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C. Robert Phillips
Ambarvalia, Roman private and public field *lustration in May. The name appears only in Festus Gloss. Lat. 112, SHA Aurel. 20. 3; Strabo 5. 3. 2. Private rite: Cato, Agr. 141; Verg. Ecl. 5. 75, G. 1. 338 ff. with Serv. on 1. 341; Tib. 2. 1; P. Pöstgens, Tibulls Ambarvalgedicht (1940). The rustic calendars (menologia rustica) for May note: segetes lustrantur (‘crops are purified’). The public rites symbolically lustrated all fields and are sometimes connected with the pontifices (Strabo), sometimes with the arval brethren's May 29 worship of *Dea Dia (Festus): Wissowa, Religion und Kultus 562 and E. Norden, Aus altrömischen Priesterbüchern (1939), 161 ff.; contra: Latte, Römische Religionsgeschichte 65.. Other Italic communities had similar rites: J. Poultney, The Bronze Tablets of Iguvium (1954), 1 b 20–3.
D. W. R. Ridgway
Howard Hayes Scullard and John Frederick Drinkwater
Peter G. M. Brown
Produced plays by *Caecilius Statius and (the *didascaliae record) all of *Terence's.
Nicholas Geoffrey Lemprière Hammond
Alan H. Griffiths
(i.e. pseudo-Ambrose), the author of the Commentary on Thirteen Pauline Letters (except Hebrews) handed down under the name of *Ambrose. Attempts at identifying the author have not yet yielded conclusive results. The commentary was written under Pope *Damasus (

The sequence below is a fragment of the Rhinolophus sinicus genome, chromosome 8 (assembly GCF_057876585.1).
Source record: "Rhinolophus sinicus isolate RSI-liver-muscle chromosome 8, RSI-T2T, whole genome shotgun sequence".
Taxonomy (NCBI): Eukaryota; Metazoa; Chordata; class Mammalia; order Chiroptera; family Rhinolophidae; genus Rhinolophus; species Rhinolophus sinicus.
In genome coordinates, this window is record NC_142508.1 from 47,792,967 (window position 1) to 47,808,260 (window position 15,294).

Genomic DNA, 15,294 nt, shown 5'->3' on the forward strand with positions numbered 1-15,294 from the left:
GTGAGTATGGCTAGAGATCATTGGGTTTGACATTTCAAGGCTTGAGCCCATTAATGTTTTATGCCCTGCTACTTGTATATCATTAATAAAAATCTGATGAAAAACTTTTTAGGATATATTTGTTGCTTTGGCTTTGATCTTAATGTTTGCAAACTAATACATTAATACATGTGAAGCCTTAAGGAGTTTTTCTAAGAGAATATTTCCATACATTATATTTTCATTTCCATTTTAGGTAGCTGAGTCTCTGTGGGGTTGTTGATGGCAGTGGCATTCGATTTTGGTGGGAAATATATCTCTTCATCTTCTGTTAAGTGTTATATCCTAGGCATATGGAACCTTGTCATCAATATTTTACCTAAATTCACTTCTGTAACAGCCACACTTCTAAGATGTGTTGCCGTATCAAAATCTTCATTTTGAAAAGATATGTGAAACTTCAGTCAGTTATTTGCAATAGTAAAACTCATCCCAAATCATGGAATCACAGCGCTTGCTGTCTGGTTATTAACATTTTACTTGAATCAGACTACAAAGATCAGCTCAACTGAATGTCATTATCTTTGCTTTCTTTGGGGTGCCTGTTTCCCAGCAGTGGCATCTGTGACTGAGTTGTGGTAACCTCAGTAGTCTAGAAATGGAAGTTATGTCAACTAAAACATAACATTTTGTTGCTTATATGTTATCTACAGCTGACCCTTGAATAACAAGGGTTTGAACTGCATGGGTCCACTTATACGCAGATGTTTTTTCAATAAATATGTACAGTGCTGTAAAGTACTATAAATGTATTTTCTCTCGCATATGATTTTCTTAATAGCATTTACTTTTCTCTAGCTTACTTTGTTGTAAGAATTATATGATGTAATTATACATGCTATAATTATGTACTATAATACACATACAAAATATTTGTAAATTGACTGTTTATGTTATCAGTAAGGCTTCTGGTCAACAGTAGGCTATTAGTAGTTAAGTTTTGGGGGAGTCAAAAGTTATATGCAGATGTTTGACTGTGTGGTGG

C. Robert Phillips
Amburbium, *lustration for Rome, seldom so named (Serv. on Verg. Ecl. 3. 77; SHA Aurel. 20. 3), usually linked with the *Ambarvalia's lustration of the fields (Festus Gloss. Lat. 112; Servius; SHA). Since it appears in no *calendar it may have been a movable festival (L. Delatte, Ant. Class. 1937, 114–17) or, based on the infrequent references, all late, it may have been a rarely performed lustration (cf. Ogilvie on Livy 1. 44. 2, and JRS 1961, 39) which anachronistically received its name by analogy with Ambarvalia. H. Usener placed it (Weihnachtsfest, 2nd edn. (1911), 1. 314–28) on 2 February as ultimately Christianized into Candlemas, unpersuasively despite Wissowa, RK 142 n. 12. Lucan (1. 592–638) describes an amburbium—but clearly an extraordinary ceremony.
Ameipsias, Athenian comic poet, contemporary with *Aristophanes (1). His Connus (see
Amelius (or Amerius) Gentilianus (3rd cent.
Edward Togo Salmon and T. W. Potter
Ameria (mod. Amelia), hill-town of southern *Umbria. Although very ancient (Plin. HN 3. 114), it is first mentioned by Cicero (Rosc. Amer. 15, 19, 20, 25), in whose day it was a prosperous *municipium. It remained such in imperial times. Its massive polygonal walls are still well preserved.
Howard Hayes Scullard and Andrew Lintott
R. J. A. Wilson
Ammaedara (mod. Haidra), a Roman city in western Tunisia on the Carthage–Theveste trunk road, 36 km. (22 mi.) north-east of the latter. The first fortress of the Legio III Augusta was established here in Augustan times on a virgin site close to the oued Haidra. The exact position of the fortress is unknown, but it is assumed to lie under the Byzantine fortress at the heart of the site; legionary tombstones from a necropolis to the east demonstrate the presence of the legion. When the fortress was moved to *Thevestec.